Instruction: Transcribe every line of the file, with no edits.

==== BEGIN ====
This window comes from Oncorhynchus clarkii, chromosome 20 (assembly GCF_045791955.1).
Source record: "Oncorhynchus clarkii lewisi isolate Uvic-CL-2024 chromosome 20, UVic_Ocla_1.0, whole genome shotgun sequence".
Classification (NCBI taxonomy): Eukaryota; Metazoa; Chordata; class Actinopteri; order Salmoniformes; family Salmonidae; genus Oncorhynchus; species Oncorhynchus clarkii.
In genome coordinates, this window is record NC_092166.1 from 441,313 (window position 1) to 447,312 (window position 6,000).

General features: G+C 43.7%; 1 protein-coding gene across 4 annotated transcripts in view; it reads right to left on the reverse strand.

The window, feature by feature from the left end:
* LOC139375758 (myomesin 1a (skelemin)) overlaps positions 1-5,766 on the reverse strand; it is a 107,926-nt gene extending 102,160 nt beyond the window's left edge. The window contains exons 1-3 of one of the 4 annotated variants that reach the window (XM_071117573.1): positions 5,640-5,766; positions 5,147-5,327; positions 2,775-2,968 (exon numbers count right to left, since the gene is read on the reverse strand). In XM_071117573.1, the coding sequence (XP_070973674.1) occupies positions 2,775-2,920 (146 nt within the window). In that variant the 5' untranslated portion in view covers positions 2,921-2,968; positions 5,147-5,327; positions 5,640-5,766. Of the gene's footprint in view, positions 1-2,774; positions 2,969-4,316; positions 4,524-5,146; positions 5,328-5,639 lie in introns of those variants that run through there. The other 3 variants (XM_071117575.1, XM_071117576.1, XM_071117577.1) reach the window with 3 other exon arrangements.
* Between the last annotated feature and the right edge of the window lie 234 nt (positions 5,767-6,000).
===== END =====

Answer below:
This window comes from Oncorhynchus clarkii, chromosome 20 (assembly GCF_045791955.1).
Source record: "Oncorhynchus clarkii lewisi isolate Uvic-CL-2024 chromosome 20, UVic_Ocla_1.0, whole genome shotgun sequence".
Classification (NCBI taxonomy): Eukaryota; Metazoa; Chordata; class Actinopteri; order Salmoniformes; family Salmonidae; genus Oncorhynchus; species Oncorhynchus clarkii.
In genome coordinates, this window is record NC_092166.1 from 441,313 (window position 1) to 447,312 (window position 6,000).

General features: G+C 43.7%; 1 protein-coding gene across 4 annotated transcripts in view; it reads right to left on the reverse strand.

The window, feature by feature from the left end:
* LOC139375758 (myomesin 1a (skelemin)) overlaps positions 1-5,766 on the reverse strand; it is a 107,926-nt gene extending 102,160 nt beyond the window's left edge. The window contains exons 1-3 of one of the 4 annotated variants that reach the window (XM_071117573.1): positions 5,640-5,766; positions 5,147-5,327; positions 2,775-2,968 (exon numbers count right to left, since the gene is read on the reverse strand). In XM_071117573.1, the coding sequence (XP_070973674.1) occupies positions 2,775-2,920 (146 nt within the window). In that variant the 5' untranslated portion in view covers positions 2,921-2,968; positions 5,147-5,327; positions 5,640-5,766. Of the gene's footprint in view, positions 1-2,774; positions 2,969-4,316; positions 4,524-5,146; positions 5,328-5,639 lie in introns of those variants that run through there. The other 3 variants (XM_071117575.1, XM_071117576.1, XM_071117577.1) reach the window with 3 other exon arrangements.
* Between the last annotated feature and the right edge of the window lie 234 nt (positions 5,767-6,000).